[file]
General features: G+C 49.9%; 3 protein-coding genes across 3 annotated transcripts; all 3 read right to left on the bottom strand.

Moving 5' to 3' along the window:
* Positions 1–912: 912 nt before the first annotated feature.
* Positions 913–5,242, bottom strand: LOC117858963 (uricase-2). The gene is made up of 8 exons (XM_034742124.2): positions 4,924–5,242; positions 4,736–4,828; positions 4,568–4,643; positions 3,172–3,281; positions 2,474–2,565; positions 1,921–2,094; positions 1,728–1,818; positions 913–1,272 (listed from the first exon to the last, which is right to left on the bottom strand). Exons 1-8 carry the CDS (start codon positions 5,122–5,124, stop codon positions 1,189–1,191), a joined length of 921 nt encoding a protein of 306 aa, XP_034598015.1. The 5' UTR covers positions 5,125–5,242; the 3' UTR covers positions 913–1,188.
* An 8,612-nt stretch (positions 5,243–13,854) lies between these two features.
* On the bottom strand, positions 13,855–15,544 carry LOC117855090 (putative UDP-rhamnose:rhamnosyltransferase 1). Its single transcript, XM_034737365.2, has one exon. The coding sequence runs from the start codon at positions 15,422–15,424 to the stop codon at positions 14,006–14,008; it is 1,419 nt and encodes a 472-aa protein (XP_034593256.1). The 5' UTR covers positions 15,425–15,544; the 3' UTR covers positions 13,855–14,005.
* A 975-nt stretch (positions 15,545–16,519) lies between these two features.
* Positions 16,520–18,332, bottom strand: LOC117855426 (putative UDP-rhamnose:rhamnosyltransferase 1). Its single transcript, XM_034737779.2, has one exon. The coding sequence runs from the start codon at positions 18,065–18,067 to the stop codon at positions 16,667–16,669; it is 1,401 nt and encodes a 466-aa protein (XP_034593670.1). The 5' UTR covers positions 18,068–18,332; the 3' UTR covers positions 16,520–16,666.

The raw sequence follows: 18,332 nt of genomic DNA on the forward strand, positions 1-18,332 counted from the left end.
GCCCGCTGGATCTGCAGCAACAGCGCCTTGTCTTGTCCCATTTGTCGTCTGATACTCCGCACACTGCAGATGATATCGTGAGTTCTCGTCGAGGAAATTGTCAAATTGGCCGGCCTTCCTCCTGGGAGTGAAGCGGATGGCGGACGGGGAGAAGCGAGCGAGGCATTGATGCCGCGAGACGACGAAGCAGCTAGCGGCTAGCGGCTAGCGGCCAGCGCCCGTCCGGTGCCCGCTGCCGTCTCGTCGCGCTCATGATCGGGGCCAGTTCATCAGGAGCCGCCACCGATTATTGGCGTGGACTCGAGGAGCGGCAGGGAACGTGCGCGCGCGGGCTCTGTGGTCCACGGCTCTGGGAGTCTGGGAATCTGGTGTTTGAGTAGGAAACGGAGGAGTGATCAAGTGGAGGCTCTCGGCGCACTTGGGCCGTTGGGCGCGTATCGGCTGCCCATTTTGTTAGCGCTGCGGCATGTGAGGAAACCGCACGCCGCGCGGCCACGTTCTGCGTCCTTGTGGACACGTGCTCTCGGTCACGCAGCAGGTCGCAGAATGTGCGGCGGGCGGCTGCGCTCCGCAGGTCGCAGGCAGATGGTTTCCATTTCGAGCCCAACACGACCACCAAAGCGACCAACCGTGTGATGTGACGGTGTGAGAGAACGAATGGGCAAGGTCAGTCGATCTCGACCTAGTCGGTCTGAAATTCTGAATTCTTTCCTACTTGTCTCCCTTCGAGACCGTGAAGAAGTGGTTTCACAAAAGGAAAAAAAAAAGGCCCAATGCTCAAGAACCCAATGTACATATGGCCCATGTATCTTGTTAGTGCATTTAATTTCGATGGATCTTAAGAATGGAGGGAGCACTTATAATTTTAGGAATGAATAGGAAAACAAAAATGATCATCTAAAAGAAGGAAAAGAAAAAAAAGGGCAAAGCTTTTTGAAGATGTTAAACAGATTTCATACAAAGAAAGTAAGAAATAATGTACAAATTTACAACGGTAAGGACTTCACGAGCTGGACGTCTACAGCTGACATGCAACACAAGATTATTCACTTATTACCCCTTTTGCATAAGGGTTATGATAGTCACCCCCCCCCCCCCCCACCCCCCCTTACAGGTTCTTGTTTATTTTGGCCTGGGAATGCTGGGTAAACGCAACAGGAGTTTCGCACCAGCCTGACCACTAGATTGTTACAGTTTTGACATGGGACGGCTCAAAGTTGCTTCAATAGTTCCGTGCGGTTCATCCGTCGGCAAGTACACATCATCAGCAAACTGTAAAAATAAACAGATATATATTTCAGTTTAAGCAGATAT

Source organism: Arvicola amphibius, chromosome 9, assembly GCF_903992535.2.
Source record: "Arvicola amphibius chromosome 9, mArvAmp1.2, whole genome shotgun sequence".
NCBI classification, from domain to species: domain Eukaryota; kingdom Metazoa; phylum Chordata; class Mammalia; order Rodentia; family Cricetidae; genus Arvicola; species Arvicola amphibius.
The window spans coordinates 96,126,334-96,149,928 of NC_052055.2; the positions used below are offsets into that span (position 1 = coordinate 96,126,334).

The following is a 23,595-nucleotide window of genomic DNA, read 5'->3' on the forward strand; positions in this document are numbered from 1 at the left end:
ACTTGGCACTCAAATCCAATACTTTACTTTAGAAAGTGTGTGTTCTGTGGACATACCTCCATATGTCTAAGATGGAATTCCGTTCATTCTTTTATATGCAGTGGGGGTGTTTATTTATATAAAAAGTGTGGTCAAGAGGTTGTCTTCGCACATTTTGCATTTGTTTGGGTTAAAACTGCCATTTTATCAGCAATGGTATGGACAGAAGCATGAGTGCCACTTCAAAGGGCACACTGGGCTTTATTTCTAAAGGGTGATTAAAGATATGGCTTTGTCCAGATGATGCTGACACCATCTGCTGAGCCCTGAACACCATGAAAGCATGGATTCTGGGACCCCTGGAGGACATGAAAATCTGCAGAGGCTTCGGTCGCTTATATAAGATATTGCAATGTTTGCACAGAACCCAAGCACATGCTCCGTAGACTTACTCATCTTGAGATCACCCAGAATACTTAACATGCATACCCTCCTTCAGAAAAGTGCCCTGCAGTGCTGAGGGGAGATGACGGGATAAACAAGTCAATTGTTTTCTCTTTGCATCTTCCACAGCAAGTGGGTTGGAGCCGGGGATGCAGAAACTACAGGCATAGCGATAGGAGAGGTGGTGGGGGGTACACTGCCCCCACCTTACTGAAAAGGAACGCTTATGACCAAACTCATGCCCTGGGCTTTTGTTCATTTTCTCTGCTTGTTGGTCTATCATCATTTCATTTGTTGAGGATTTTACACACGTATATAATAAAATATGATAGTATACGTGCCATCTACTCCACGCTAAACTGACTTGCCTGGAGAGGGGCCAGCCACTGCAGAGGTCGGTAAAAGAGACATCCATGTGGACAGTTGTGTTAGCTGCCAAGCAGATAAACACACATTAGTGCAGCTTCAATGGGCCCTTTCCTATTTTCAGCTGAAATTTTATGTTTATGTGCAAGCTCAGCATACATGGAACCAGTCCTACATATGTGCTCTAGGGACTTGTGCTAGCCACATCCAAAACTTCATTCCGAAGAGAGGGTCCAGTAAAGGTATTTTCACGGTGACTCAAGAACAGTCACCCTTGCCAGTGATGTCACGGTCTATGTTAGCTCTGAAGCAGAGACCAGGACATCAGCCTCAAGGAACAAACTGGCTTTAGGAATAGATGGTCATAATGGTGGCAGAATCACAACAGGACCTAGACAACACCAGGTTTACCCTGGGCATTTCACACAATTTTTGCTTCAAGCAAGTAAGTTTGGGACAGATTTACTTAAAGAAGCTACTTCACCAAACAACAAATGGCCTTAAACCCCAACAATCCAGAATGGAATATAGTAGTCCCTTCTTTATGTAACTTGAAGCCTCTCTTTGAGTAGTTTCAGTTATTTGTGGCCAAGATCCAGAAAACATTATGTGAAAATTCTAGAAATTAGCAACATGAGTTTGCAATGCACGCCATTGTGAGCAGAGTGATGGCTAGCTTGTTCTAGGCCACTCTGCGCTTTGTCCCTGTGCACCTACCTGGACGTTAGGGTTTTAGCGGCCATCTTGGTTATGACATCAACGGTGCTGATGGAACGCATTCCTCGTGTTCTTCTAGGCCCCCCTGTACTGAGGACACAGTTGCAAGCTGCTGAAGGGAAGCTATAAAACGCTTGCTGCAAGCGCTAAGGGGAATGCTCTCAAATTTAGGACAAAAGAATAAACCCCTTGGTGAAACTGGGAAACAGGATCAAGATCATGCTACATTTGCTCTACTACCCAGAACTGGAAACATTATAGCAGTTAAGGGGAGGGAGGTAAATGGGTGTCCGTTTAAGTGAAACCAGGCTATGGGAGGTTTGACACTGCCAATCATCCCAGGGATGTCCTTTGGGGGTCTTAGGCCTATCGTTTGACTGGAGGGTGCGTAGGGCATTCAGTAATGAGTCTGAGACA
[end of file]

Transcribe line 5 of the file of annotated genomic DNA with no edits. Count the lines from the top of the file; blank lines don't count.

* An 8,612-nt stretch (positions 5,243–13,854) lies between these two features.